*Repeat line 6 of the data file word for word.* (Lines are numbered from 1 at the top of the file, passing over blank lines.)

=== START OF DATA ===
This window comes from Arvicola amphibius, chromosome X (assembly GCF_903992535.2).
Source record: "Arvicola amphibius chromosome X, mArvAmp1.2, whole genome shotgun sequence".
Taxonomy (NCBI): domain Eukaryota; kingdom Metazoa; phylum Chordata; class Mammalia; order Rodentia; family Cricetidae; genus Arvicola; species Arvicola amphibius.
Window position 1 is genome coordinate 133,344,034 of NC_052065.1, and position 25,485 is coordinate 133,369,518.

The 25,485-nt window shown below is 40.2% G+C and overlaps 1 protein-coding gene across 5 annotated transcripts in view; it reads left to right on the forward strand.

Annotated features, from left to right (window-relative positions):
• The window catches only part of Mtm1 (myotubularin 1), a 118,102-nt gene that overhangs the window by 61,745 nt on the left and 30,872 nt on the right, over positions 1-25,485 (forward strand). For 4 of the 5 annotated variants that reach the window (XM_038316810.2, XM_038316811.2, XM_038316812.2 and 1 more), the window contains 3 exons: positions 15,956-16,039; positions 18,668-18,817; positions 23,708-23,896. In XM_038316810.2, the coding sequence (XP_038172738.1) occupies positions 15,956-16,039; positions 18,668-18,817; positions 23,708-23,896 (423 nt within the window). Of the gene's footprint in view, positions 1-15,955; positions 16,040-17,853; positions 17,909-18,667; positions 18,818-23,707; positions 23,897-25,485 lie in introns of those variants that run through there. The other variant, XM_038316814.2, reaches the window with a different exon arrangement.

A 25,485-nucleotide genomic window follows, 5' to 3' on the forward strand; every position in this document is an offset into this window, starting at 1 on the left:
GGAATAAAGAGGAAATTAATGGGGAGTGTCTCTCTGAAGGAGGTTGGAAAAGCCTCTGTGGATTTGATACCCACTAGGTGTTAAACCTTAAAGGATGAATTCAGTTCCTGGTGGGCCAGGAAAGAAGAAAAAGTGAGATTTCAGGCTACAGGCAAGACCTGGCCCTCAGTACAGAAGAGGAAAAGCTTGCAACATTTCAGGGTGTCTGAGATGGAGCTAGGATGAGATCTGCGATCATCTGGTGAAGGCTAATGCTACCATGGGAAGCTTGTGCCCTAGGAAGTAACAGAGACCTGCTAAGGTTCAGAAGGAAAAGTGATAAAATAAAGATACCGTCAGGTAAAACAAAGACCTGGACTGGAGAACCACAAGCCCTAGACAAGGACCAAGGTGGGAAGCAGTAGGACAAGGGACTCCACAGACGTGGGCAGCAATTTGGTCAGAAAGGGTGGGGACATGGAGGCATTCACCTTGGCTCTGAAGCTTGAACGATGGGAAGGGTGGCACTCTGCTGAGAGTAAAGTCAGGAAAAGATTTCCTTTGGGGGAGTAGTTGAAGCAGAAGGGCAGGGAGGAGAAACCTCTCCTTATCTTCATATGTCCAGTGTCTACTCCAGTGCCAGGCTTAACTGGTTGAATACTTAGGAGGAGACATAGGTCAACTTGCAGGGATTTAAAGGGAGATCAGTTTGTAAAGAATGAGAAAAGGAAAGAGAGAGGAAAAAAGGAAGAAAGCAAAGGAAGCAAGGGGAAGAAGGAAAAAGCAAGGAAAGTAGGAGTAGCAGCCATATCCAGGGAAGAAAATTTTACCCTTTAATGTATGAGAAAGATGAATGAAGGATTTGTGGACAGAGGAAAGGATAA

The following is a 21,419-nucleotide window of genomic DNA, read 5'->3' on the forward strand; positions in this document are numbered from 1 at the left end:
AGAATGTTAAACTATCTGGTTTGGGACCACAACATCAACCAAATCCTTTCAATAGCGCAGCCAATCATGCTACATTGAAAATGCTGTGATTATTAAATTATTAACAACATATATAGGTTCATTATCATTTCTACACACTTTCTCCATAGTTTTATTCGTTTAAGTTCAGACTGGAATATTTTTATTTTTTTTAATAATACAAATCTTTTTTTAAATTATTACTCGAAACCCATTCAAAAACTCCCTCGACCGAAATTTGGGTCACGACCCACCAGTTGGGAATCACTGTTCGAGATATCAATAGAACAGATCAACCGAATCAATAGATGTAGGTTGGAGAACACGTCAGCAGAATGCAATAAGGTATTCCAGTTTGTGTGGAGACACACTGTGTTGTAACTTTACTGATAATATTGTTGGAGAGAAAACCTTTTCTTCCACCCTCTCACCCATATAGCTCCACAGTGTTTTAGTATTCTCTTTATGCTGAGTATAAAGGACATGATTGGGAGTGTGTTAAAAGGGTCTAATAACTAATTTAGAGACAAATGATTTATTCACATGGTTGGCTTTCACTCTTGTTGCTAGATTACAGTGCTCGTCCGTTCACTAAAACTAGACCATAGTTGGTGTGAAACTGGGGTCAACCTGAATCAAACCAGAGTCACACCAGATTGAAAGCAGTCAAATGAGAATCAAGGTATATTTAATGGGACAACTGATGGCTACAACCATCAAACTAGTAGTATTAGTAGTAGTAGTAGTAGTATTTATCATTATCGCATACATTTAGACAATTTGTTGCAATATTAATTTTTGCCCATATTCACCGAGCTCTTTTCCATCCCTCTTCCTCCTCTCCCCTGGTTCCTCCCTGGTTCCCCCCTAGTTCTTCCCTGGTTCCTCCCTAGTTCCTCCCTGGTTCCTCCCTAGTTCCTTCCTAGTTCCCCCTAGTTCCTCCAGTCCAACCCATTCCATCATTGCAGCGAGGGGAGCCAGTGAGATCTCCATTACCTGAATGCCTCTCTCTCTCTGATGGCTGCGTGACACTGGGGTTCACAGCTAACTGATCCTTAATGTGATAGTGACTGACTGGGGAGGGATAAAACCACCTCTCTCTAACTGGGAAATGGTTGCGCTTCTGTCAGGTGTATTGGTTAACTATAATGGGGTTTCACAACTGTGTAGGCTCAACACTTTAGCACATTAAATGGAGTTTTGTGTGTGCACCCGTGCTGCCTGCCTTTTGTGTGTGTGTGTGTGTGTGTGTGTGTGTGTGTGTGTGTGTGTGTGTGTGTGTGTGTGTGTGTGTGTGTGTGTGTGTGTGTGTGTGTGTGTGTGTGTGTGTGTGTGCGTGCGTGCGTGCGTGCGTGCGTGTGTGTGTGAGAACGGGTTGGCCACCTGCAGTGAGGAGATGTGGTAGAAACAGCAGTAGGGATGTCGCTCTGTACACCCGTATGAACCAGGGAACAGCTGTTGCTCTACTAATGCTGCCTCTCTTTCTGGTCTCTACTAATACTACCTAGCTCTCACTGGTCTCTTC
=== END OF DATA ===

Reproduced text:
Annotated features, from left to right (window-relative positions):